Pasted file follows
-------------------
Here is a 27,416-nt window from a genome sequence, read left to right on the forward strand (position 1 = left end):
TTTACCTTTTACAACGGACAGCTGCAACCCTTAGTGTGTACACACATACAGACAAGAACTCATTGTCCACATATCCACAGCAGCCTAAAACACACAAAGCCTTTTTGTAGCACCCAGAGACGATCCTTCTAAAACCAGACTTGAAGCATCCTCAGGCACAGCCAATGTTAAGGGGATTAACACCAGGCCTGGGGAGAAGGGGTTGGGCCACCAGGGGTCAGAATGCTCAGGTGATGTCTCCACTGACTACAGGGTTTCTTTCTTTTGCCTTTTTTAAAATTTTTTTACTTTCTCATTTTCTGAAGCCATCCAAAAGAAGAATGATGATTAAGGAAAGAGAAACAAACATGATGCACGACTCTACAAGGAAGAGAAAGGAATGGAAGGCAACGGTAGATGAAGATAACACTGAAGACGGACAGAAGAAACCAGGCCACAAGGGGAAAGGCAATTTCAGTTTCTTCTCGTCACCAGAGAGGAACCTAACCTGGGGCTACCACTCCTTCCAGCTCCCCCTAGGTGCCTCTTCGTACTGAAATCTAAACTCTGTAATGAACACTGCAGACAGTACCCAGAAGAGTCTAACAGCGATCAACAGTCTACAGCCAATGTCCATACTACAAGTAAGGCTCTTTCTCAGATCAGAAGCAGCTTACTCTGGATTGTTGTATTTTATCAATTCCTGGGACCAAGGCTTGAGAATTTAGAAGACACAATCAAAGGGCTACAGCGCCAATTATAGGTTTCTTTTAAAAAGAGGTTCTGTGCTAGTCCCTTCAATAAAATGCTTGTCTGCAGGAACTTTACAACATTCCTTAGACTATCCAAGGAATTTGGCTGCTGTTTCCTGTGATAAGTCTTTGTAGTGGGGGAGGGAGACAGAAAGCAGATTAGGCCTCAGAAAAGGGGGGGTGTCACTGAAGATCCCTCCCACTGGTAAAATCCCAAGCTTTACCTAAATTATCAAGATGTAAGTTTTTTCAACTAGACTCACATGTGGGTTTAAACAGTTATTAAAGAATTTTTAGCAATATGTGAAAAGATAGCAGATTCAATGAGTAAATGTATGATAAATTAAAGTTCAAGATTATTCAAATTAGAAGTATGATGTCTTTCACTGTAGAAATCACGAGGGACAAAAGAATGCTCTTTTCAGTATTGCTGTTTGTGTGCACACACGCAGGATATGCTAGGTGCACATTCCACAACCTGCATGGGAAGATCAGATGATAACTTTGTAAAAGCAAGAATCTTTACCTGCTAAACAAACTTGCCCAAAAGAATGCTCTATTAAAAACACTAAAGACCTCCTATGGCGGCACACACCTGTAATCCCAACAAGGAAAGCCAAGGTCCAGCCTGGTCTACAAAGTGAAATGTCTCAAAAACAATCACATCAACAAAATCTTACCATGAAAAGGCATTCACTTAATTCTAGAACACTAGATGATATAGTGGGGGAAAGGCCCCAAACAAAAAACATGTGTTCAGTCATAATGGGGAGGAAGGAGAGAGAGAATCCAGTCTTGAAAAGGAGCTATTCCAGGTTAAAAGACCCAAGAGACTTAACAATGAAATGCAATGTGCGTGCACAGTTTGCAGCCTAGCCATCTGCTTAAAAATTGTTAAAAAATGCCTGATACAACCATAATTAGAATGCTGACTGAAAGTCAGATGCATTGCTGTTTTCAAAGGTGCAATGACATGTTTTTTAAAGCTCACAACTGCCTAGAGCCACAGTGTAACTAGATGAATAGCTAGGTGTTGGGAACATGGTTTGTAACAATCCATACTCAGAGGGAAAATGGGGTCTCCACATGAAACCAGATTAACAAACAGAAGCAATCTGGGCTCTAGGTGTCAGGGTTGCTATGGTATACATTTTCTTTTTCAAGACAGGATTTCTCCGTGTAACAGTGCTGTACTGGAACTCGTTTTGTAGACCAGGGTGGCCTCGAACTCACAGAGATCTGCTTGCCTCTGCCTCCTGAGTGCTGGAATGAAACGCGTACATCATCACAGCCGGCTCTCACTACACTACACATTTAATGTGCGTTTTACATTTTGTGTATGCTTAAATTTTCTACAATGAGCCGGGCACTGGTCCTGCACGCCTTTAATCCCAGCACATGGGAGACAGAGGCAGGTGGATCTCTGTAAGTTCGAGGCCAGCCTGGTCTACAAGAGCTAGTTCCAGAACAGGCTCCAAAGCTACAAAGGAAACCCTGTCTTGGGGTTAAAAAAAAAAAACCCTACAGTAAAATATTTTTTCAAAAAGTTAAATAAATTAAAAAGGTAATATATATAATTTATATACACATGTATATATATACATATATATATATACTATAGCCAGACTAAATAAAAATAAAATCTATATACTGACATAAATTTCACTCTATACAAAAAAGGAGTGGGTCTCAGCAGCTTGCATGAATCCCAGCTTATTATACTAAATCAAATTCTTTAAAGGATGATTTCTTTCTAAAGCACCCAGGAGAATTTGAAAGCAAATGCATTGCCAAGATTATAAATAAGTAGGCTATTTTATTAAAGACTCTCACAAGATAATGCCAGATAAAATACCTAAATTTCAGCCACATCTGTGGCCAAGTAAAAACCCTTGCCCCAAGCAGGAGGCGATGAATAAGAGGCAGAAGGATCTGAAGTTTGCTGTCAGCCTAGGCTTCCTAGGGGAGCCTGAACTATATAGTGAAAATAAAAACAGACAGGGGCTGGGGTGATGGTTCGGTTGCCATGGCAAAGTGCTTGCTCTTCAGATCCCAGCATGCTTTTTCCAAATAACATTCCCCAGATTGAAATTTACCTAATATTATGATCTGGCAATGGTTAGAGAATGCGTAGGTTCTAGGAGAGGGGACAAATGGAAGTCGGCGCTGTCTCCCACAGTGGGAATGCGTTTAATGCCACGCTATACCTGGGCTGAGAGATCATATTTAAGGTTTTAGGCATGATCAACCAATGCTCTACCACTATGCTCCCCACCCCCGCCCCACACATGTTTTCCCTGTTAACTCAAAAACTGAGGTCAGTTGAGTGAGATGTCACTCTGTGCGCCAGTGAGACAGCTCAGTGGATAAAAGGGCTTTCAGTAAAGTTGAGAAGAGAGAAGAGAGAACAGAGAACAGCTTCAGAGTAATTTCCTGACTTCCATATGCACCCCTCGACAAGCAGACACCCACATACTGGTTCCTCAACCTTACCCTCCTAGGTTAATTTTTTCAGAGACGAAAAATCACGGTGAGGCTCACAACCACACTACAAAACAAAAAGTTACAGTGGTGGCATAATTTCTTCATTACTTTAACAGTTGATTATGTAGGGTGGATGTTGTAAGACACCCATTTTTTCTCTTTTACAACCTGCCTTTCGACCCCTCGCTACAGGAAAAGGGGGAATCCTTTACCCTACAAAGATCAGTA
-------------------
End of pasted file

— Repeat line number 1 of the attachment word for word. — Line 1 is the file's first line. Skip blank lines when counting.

Here is a 27,416-nt window from a genome sequence, read left to right on the forward strand (position 1 = left end):